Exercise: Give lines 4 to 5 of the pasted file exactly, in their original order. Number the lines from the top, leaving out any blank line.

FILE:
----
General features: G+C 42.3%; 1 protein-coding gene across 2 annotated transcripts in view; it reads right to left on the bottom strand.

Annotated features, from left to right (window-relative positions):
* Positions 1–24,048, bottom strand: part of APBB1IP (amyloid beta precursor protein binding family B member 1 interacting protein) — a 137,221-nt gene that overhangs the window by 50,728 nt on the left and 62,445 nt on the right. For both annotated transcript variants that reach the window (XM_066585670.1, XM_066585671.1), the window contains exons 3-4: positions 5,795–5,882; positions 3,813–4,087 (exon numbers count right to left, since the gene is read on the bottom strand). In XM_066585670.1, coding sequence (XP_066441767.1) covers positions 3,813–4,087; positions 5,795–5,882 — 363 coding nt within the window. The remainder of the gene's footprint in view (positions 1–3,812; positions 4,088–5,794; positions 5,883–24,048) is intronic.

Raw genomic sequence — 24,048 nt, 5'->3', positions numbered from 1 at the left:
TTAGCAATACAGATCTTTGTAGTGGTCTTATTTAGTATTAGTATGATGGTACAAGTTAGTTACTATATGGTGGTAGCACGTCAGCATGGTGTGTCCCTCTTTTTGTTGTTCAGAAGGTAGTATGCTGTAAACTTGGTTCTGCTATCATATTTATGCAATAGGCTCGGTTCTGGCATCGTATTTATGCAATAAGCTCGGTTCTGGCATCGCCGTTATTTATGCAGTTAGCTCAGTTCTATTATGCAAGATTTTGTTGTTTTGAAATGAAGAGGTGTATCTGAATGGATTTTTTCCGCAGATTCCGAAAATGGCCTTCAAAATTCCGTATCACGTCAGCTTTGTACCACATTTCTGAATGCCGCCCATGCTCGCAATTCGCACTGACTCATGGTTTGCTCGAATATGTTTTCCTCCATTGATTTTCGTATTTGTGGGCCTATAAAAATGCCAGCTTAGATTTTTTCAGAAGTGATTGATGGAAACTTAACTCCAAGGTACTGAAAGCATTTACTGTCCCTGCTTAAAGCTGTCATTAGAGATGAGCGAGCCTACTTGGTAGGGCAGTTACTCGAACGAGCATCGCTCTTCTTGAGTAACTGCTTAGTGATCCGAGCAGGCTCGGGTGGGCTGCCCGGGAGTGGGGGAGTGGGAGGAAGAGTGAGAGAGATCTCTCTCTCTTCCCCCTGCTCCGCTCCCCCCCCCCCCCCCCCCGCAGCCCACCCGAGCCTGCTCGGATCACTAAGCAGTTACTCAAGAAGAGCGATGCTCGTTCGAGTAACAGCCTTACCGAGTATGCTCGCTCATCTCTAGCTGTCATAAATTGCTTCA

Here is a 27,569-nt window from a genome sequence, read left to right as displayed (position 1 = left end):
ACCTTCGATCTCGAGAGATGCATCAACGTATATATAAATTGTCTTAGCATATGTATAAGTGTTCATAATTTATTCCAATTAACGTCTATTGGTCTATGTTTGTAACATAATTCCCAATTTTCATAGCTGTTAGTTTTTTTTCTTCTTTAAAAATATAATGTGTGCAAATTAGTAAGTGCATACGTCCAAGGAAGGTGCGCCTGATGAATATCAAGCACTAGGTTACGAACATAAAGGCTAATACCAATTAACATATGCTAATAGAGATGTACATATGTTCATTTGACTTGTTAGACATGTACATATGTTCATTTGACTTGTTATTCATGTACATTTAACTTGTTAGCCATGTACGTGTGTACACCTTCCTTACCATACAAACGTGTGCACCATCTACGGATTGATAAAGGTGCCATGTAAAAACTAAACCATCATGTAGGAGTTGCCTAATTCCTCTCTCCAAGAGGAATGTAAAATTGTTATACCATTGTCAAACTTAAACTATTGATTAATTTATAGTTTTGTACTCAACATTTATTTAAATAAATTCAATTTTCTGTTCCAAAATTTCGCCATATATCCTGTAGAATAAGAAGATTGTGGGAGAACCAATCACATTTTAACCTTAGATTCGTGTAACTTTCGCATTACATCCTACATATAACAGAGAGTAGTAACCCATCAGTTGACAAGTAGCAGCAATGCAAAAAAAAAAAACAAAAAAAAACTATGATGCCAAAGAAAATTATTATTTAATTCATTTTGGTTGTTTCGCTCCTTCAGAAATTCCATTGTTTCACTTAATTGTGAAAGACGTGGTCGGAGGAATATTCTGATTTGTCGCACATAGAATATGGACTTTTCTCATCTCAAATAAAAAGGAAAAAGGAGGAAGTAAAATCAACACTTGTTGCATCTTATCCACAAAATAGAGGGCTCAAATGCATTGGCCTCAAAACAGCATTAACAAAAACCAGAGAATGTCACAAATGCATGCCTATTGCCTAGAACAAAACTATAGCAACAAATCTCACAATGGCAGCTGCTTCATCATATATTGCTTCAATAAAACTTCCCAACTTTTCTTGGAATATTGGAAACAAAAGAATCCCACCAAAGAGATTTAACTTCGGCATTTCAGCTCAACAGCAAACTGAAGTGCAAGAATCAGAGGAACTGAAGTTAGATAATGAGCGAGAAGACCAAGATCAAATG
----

Raw genomic sequence — 24,048 nt, 5'->3', positions numbered from 1 at the left:
TTAGCAATACAGATCTTTGTAGTGGTCTTATTTAGTATTAGTATGATGGTACAAGTTAGTTACTATATGGTGGTAGCACGTCAGCATGGTGTGTCCCTCTTTTTGTTGTTCAGAAGGTAGTATGCTGTAAACTTGGTTCTGCTATCATATTTATGCAATAGGCTCGGTTCTGGCATCGTATTTATGCAATAAGCTCGGTTCTGGCATCGCCGTTATTTATGCAGTTAGCTCAGTTCTATTATGCAAGATTTTGTTGTTTTGAAATGAAGAGGTGTATCTGAATGGATTTTTTCCGCAGATTCCGAAAATGGCCTTCAAAATTCCGTATCACGTCAGCTTTGTACCACATTTCTGAATGCCGCCCATGCTCGCAATTCGCACTGACTCATGGTTTGCTCGAATATGTTTTCCTCCATTGATTTTCGTATTTGTGGGCCTATAAAAATGCCAGCTTAGATTTTTTCAGAAGTGATTGATGGAAACTTAACTCCAAGGTACTGAAAGCATTTACTGTCCCTGCTTAAAGCTGTCATTAGAGATGAGCGAGCCTACTTGGTAGGGCAGTTACTCGAACGAGCATCGCTCTTCTTGAGTAACTGCTTAGTGATCCGAGCAGGCTCGGGTGGGCTGCCCGGGAGTGGGGGAGTGGGAGGAAGAGTGAGAGAGATCTCTCTCTCTTCCCCCTGCTCCGCTCCCCCCCCCCCCCCCCCCGCAGCCCACCCGAGCCTGCTCGGATCACTAAGCAGTTACTCAAGAAGAGCGATGCTCGTTCGAGTAACAGCCTTACCGAGTATGCTCGCTCATCTCTAGCTGTCATAAATTGCTTCA